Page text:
New guidance for local government on supporting women at work during Covid-19

Covid-19 has had a drastic impact on women’s experience of employment. The majority of key workers are women, working in often economically undervalued and lower paid female-dominated jobs. In local authorities this includes carers, cleaners, catering workers and early learning and children workers. Many have had to manage the immense pressures of providing essential services during the pandemic while also trying to care for children and other family members.

Without mitigating action Covid-19 will have long term consequences for women’s employment which exacerbates women’s inequality at work. It’s critical for employers to recognise the disproportionate impact Covid-19 has had on women, especially different groups of women. For example, BME women, single parents, and younger women have been particularly affected as they are more likely to work in a sector affected by job disruption. An intersectional approach to workforce planning is necessary to ensure the distinct experiences of different groups of women are visible.

Employers must act to support women workers

As organisations adapt to new ways of working, it’s essential that women’s experience of employment and Covid-19 is used to inform planning for the new normal. There’s a considerable risk that progress on women’s equality at work will be rolled back. Now is the time for employers to demonstrate their commitment to gender equality. Not only is it necessary to support women workers, but there’s clear evidence that gender equality is a catalyst for growth and recovery.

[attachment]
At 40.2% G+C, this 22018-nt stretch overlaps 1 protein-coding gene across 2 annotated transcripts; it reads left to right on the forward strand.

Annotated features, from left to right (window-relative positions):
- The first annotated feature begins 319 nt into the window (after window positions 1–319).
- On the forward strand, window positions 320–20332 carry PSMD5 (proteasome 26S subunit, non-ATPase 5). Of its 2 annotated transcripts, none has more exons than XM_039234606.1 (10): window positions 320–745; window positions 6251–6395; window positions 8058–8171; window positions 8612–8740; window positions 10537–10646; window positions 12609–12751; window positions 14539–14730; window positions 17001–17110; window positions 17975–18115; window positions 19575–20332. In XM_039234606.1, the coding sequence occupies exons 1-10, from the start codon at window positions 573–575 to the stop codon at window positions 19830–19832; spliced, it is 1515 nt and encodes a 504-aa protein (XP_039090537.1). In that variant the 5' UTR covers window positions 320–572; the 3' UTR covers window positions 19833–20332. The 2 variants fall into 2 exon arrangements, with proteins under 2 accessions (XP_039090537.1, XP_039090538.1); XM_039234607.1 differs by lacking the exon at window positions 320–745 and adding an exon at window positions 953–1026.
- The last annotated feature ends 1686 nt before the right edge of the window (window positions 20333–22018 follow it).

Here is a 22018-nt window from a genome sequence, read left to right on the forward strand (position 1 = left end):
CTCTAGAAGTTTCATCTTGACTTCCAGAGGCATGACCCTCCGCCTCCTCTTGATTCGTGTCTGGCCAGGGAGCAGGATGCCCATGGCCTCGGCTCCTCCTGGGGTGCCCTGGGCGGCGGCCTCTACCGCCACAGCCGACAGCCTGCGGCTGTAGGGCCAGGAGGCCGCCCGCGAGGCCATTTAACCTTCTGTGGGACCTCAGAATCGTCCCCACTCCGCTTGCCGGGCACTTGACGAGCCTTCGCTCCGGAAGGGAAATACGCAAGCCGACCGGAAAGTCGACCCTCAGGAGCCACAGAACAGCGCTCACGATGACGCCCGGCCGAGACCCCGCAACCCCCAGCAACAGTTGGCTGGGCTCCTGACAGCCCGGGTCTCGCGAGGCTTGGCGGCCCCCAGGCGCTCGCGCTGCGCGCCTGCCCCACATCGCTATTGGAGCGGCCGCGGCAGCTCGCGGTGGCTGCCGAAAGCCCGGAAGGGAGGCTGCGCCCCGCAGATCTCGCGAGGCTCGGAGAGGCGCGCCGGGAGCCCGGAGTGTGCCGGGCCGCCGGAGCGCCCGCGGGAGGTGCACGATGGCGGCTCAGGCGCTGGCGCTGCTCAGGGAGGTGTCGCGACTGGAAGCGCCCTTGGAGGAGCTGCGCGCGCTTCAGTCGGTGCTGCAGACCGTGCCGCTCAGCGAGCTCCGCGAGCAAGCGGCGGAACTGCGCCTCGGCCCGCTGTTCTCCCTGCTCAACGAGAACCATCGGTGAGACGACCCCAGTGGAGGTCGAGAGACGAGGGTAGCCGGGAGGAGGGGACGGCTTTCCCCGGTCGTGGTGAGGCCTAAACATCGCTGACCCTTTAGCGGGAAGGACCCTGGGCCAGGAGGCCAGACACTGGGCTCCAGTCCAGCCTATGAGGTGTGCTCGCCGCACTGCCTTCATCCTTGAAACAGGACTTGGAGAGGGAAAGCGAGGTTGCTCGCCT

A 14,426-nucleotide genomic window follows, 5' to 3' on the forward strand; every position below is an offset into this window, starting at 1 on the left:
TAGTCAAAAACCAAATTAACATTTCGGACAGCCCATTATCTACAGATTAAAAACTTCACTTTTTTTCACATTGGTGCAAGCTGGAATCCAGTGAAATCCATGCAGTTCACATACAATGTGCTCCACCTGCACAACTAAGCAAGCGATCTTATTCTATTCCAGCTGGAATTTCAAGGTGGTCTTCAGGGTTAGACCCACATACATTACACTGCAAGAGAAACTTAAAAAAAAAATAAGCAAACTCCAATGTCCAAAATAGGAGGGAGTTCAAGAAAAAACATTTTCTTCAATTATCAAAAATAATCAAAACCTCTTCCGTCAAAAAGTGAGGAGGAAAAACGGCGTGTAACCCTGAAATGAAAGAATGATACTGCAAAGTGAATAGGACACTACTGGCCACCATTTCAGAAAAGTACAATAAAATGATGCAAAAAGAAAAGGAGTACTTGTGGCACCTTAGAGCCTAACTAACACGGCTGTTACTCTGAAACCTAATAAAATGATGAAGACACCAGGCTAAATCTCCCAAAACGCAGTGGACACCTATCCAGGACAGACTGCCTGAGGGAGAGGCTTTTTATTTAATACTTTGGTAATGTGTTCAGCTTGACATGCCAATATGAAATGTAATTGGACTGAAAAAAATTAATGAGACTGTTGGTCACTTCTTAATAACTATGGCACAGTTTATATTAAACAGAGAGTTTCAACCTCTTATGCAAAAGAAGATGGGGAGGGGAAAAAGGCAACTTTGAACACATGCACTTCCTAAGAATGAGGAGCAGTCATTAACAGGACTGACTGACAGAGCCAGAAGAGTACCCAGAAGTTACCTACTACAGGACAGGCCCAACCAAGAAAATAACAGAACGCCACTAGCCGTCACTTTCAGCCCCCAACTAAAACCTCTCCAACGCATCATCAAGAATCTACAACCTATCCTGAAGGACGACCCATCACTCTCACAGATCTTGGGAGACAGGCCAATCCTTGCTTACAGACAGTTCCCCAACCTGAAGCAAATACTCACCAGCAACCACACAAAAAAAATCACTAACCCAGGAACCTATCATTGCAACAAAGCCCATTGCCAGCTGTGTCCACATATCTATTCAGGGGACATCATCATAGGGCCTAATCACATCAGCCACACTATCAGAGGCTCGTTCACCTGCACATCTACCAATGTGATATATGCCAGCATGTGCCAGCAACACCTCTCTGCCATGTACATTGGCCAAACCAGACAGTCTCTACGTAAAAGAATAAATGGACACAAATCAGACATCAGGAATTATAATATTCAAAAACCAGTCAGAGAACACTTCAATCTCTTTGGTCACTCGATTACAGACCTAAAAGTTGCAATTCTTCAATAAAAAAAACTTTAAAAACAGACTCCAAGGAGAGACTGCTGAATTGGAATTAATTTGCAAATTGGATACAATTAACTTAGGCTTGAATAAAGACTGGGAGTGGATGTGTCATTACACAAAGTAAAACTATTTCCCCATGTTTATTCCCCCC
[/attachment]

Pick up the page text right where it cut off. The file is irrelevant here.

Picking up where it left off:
We developed guidance for councils who are participating in Equally Safe at Work on best practice for ensuring women’s inequality isn’t further exacerbated by Covid-19. The guidance provides information and actions for councils on:

  • data collection;
  • caring responsibilities;
  • flexible working;
  • homeworking;
  • health and safety;
  • undervaluation;
  • pregnancy and maternity; and
  • violence against women.

Covid-19 has magnified the gendered barriers in the workplace. Our new guidance will enable employers to better support women returning to work or continuing to work from home safely. It also supports employers to review data gathering to make sure they’re capturing women’s different experiences during Covid-19, and highlights where changes need to be made to employment practice to ensure women’s equality and safety.

You can read the guidance here.

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